The suicide of Rohith Vemula, a Dalit research scholar of University of Hyderabad, has attracted national outrage and international attention. All across India, on campuses and elsewhere, Dalit students are spontaneously agitating to demand justice for Vemula, although the heart of the struggle remains a corner of the University of Hyderabad campus. I was there at that epicentre recently, and what struck me were the similarities between what is unfolding today and the student agitation against VP Singh government’s decision to implement Mandal Commission’s recommendations in 1990.

Back then too, students had protested all over India, but the nerve centre of the challenge was the Delhi University campus. That movement’s support came mostly from upper caste students groups but it had also banded together crowds of students who had become disillusioned with their messiah, Prime Minister VP Singh. That movement was disorganised, it lacked leadership, and it was wanting in coordination. Just as the Dalit students’ movement is today.

At the Hyderabad university campus, as I witnessed, students are demonstrating under the banner of Ambedkar Students Association, but there’s no leadership or coordination among them. Many political leaders have paid them visit, albeit on their own. Some are being cheered, some jeered, and some are not being allowed on the stage despite the entreaties of the student leaders. A donation box has been set up at the protest site, but few outsiders can reach it due to the stringent security checks at the university gates. The protest is uncoordinated, yet it manifests waves of emotions and anger.

In the 1990s, the movement led by upper caste students was not successful in resisting the implementation of the Mandal Commission Report that put in more affirmative action for the lower castes. Today, there is also little likelihood of the Dalit students’ movement getting immediate concessions from the Modi government, particularly their demand for the removal of Smriti Irani from the Human Resource Development Ministry. It could, however, end up damaging Modi’s reputation irreparably just as the Mandal agitation did to Prime Minister VP Singh.

Principled politics?

Thanks to the Bofors scandal and his perceived principled stand against corruption, VP Singh had become the Youth Icon of the late 1980s, unseating a much younger Rajiv Gandhi from that honour. In those days, it was near impossible to criticise the Raja of Manda on a university campus. Even his opportunistic coalition with the Hindutva right – which enabled their entry into the mainstream of Indian politics – was overlooked by liberal left students and academics. Singh, after all, was seen as the saviour who would deliver the country from the corrupt Congress regime, and that hope had united students and youths in his support for change.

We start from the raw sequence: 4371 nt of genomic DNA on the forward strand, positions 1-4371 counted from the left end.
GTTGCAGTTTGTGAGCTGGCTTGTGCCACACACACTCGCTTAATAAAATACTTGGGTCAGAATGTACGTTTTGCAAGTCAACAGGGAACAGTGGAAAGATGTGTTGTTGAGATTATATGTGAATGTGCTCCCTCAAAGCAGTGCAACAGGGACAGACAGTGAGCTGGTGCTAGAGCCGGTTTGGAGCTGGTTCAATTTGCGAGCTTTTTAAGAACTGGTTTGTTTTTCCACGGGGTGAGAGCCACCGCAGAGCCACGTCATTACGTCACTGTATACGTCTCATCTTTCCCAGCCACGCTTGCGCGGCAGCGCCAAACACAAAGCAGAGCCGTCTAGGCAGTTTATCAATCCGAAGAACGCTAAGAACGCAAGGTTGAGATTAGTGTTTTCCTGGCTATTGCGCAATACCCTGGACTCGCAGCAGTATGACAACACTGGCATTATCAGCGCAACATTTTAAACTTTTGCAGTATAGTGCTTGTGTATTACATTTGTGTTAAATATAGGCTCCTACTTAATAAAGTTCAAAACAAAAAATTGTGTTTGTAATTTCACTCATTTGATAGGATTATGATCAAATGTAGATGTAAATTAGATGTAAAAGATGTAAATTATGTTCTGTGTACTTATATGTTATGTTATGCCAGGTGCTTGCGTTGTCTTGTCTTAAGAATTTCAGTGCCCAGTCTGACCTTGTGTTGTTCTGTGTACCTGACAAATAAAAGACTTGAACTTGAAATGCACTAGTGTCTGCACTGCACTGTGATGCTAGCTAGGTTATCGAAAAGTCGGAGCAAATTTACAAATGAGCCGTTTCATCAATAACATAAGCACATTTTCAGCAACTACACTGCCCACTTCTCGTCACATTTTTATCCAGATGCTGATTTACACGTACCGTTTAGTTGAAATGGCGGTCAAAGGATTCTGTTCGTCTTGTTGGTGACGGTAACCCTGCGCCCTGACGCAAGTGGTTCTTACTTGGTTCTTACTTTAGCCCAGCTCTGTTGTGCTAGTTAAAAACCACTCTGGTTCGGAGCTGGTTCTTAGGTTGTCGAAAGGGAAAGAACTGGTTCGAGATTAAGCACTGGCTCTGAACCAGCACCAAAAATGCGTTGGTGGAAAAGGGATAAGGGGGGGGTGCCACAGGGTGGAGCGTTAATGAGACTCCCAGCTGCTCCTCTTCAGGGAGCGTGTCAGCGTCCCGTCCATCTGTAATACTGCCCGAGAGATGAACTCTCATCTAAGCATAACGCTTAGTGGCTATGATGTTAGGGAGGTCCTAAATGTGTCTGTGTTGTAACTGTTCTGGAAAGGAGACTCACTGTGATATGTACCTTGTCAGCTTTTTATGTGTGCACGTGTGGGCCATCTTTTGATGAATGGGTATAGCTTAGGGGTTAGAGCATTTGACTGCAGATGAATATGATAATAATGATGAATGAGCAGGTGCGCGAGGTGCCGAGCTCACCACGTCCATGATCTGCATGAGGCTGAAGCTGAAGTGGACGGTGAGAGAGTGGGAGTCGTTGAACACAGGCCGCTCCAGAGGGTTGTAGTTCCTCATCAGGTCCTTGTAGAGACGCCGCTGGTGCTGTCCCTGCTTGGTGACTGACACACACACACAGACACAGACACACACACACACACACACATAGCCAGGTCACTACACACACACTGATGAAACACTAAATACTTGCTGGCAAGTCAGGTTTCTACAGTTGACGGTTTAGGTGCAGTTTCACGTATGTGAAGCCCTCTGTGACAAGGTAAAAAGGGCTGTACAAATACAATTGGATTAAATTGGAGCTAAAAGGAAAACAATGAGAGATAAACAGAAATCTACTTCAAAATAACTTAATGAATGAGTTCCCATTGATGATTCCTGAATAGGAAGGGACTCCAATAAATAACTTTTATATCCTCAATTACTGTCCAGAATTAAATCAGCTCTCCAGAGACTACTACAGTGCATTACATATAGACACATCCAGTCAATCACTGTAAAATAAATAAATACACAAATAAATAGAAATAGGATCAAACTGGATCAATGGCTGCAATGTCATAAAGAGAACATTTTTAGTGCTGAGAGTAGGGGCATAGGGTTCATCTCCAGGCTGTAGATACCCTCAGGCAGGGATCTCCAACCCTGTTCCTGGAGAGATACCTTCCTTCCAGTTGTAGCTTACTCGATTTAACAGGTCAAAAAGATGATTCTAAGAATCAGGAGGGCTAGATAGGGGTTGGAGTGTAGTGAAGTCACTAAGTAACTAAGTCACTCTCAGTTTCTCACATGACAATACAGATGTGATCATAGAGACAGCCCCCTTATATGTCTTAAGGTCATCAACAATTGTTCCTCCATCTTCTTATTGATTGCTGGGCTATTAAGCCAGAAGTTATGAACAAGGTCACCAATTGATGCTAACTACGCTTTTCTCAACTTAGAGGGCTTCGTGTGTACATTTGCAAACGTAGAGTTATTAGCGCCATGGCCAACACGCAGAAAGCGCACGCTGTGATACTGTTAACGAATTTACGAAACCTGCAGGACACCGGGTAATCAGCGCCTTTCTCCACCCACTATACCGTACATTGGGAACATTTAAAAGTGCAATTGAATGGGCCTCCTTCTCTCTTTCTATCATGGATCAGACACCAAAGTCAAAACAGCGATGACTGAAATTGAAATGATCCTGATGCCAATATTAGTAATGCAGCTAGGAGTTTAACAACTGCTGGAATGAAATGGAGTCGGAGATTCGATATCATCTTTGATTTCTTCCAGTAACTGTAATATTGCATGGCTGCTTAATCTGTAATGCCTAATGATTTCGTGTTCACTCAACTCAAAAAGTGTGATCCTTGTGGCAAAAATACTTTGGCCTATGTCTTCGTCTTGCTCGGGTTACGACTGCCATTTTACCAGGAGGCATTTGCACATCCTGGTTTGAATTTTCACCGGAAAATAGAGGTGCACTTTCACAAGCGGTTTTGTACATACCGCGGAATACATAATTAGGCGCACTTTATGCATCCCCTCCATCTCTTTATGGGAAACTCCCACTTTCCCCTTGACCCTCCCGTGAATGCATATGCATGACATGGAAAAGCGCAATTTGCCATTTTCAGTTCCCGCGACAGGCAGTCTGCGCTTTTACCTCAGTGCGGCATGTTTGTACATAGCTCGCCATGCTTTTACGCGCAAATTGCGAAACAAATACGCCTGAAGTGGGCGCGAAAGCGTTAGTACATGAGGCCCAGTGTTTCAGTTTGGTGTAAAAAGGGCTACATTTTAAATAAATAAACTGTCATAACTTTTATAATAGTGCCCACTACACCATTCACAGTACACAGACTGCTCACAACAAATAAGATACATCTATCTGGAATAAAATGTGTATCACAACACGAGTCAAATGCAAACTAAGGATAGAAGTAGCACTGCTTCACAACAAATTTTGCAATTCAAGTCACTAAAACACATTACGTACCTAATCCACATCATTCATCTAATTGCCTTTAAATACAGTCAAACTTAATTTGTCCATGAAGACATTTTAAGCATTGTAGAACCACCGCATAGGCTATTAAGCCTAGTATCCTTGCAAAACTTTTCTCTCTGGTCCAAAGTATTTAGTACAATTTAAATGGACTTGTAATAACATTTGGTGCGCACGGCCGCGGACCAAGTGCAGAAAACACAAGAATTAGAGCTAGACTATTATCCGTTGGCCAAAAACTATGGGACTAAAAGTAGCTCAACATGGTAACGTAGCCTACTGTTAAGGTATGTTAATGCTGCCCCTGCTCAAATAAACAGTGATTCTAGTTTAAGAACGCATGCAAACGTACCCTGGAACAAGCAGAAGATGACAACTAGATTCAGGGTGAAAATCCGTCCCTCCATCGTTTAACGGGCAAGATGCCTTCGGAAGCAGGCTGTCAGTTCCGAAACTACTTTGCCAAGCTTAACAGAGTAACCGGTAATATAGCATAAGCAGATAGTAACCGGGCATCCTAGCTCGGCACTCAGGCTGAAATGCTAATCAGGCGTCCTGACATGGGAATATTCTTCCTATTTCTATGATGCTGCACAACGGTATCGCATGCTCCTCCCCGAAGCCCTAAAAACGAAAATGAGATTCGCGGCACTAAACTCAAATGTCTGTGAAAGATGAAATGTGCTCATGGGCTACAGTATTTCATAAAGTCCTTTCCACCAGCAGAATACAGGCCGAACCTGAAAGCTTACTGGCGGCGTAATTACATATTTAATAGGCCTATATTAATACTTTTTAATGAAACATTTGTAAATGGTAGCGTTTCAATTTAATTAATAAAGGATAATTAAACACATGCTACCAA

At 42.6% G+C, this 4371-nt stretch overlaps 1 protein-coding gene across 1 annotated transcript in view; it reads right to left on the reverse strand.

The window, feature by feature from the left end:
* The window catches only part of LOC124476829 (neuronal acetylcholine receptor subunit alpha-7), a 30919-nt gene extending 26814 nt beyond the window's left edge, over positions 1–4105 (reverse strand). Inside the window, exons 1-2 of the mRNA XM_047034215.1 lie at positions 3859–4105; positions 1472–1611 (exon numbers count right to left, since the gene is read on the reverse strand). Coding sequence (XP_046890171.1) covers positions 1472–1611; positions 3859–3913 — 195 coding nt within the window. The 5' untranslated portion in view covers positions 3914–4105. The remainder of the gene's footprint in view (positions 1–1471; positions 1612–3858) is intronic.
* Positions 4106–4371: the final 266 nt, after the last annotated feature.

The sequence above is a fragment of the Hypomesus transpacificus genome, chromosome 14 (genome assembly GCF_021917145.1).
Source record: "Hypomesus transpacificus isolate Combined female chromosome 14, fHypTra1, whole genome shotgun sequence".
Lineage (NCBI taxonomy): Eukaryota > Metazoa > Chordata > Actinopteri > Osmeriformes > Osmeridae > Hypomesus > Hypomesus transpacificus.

The sheer political expediency of Singh to save his chair from spirited attacks by Devi Lal-led dissident groups resulted in the implementation of the almost-forgotten Mandal Commission’s recommendations. That decision sparked a social churning across the country and led to the political mobilisation of oppressed social groups, changing India’s political map country forever. However, the way Singh took the decision disillusioned the students and youths who had expected him to remain above petty political and economic self-interest, and to take the nation to a new height.

His move consolidated his support among the majority of students belonging to Other Backward Classes, but it also took away his aura as the country’s youth icon.

Political consolidations

Today’s the growing Dalit students’ movement might fail in forcing the Modi government to refrain from doctoring the country’s higher education to suit the ideology of the Rashtriya Swayamsevak Sangh. But if it sustains and spreads, it could have the potential to bring about a seismic shift in the institutional and behavioural domination of upper caste mind-sets in India’s education sector.

Dalit students’ mobilisation for equality and justice has started to gain momentum, and the tragic death of Rohith Vemula has given them an immediate and emotive platform. Thanks to this, the social engineering project of the Sangh Parivar to Hindutvise Dalits for political gains could face a big setback. Politically, the agitation of Dalit students could further consolidate upper caste students in support of Modi, but at the same time, it could dent his claims of being a national leader who remains above specific interests, at least among Hindus.

The revelations of his ministers’ direct involvement in promoting divisive caste politics in University of Hyderabad has begun creating a critical fracture in Modi’s image as the country’s reigning youth icon. The Dalit students’ agitation, like the Mandal protests of 1990, threatens to divide the country’s academic campuses again on caste lines and that can seriously limit Modi’s support among the aspiring youths and students. As VP Singh was reduced to the “messiah of Mandal politics”, Modi faces the same danger of being bracketed and losing his appeal among students and youths. Modi took five days just to speak up on the issue. The time to act on it is running out fast.

The writer is Professor of Peace and Conflict Research at Uppsala University, Sweden.